about children and grandchildren and the
friends of children and grandchildren
and spend a whole lot of time chewing and
mumbling uh-huh, over and over and over.

Simple Effort, Simple Pleasures

Something as simple as climbing the ladder
(or holding the ladder for a loved one)

and cleaning the gutters gives me the
satisfaction of knowing that when the

thunder-storm hits later in the day the
water will run off harmlessly while I

sit reading and occasionally looking
up at the fire in the fireplace and

glancing at the Chocolate Lab sleeping
contentedly in the big, stuffed chair

in the corner until the thunder starts
and the lightning strikes at which

time she will jump from the chair and
run over to where my wife sits and beg

my wife for pets and kisses and

There Was Never a Democracy….

I read that John Adams said, “Democracy never lasts long. It soon wastes, exhausts, and murders itself. There was never a democracy that did not commit suicide.”

It will be 227 years on December 15 since the Bill of Rights became part of the Constitution of the United States. It has been 242 years since the Declaration of Independence. It only took 15 years from declaring independence to having the completed form of the Constitution. I’m sure it felt like a long time for those original framers in those perilous, tenuous times.

In the great scheme of things, how long is 227 years in living under an agreed upon document? A blink of the eye. And so we cannot assume that our democratic republic will remain for posterity. Adam’s words are ominous and we must remain diligent.

We, perhaps, are living in the most perilous time to that agreed upon life. What fears draw us to authoritarian rule? What leads us to give up on each other? What draws us from “we the people” to the almighty “I” — when it is “I, I, I, me, me, me,” and not the “community of we”?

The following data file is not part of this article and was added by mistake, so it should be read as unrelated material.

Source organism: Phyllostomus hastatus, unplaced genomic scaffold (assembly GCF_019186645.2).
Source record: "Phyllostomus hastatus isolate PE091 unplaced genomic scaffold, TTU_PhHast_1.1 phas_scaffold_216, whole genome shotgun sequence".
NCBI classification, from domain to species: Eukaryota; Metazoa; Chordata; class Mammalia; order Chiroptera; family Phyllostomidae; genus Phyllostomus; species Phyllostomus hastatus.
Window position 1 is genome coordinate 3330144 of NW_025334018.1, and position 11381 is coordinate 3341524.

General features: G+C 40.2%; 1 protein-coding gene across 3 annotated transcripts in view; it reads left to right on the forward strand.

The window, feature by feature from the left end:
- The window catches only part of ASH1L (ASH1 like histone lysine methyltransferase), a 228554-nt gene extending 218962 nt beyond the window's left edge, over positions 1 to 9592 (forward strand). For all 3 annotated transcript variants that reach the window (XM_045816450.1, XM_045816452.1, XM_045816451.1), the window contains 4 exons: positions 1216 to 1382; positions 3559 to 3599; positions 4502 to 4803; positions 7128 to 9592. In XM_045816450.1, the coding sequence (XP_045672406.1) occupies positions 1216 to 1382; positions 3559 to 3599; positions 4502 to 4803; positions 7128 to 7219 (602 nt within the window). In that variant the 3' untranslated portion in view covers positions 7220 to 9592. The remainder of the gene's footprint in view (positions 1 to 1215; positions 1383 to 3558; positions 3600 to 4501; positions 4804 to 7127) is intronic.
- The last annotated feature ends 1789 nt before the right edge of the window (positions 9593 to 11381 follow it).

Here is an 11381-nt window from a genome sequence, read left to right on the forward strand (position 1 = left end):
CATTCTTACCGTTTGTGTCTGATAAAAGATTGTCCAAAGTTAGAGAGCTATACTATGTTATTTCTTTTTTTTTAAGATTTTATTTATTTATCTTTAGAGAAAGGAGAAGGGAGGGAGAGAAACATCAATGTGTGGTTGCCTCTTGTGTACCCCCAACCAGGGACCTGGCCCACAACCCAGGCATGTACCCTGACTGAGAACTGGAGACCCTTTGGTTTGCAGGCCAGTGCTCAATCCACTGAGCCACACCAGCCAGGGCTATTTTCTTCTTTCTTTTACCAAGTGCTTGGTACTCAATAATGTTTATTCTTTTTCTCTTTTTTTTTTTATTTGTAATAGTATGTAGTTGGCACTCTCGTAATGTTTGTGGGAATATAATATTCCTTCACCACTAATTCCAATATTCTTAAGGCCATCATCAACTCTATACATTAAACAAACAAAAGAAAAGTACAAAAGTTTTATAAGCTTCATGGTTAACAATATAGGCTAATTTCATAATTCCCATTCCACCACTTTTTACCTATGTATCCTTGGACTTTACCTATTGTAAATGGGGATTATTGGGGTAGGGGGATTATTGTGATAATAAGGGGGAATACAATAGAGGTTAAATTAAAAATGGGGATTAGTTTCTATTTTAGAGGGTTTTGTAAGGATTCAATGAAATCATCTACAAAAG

Have we forgotten that we are all, including Native Americans, immigrants, those who traveled thousands of miles to be here for economic, political and religious reasons — for freedom? Have we forgotten that our uniqueness in the world is our unity in diversity?

Perhaps a democracy which only emphasizes rights of individuals and not the community context in which individual rights are guaranteed, is destined to suicide. As it has been said that it takes a community to raise a child, it takes community to secure the rights of the individual. Perhaps the essential question is “How do we see ourselves as a community in diversity and not tribal, warring clans composed of angry, resentful individuals bent on the destruction of others?”

The Preamble to the Constitution is as follows: “We the People of the United States, in Order to form a more perfect Union, establish Justice, insure domestic Tranquility, provide for the common defence (sic), promote the general Welfare, and secure the Blessings of Liberty to ourselves and our Posterity, do ordain and establish this Constitution for the United States….”

And so we see there is an emphasis on community through the words such as union, common, justice, general welfare, blessings, etc. But this appeal to our better angels is not referenced nor acted upon nearly enough by our duly elected officials some of whom sell their birthright for a pot of porridge and betray their calling as elected officials for thirty pieces of silver thus advancing the cause of plutocrats which inevitably leads to resentment by the people treated unjustly and a house with an open window for despots to fly through.